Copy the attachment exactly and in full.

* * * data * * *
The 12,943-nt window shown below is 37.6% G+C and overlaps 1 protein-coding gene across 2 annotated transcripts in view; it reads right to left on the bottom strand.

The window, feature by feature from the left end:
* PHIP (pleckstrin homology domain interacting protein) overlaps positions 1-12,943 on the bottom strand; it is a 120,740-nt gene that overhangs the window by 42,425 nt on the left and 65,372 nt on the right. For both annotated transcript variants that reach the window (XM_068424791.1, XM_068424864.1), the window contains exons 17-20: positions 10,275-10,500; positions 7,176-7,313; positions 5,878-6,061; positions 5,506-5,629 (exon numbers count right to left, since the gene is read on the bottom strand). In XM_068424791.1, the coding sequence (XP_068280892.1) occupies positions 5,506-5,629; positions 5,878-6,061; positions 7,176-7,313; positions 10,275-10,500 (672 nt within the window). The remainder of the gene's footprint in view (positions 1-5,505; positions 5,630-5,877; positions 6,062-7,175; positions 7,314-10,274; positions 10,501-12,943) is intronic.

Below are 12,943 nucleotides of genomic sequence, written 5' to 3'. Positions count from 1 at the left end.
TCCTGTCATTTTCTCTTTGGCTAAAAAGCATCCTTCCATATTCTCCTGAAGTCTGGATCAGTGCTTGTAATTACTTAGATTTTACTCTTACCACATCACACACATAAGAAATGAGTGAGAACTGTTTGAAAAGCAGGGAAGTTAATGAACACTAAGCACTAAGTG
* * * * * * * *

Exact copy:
The 12,943-nt window shown below is 37.6% G+C and overlaps 1 protein-coding gene across 2 annotated transcripts in view; it reads right to left on the bottom strand.

The window, feature by feature from the left end:
* PHIP (pleckstrin homology domain interacting protein) overlaps positions 1-12,943 on the bottom strand; it is a 120,740-nt gene that overhangs the window by 42,425 nt on the left and 65,372 nt on the right. For both annotated transcript variants that reach the window (XM_068424791.1, XM_068424864.1), the window contains exons 17-20: positions 10,275-10,500; positions 7,176-7,313; positions 5,878-6,061; positions 5,506-5,629 (exon numbers count right to left, since the gene is read on the bottom strand). In XM_068424791.1, the coding sequence (XP_068280892.1) occupies positions 5,506-5,629; positions 5,878-6,061; positions 7,176-7,313; positions 10,275-10,500 (672 nt within the window). The remainder of the gene's footprint in view (positions 1-5,505; positions 5,630-5,877; positions 6,062-7,175; positions 7,314-10,274; positions 10,501-12,943) is intronic.

Below are 12,943 nucleotides of genomic sequence, written 5' to 3'. Positions count from 1 at the left end.
TCCTGTCATTTTCTCTTTGGCTAAAAAGCATCCTTCCATATTCTCCTGAAGTCTGGATCAGTGCTTGTAATTACTTAGATTTTACTCTTACCACATCACACACATAAGAAATGAGTGAGAACTGTTTGAAAAGCAGGGAAGTTAATGAACACTAAGCACTAAGTG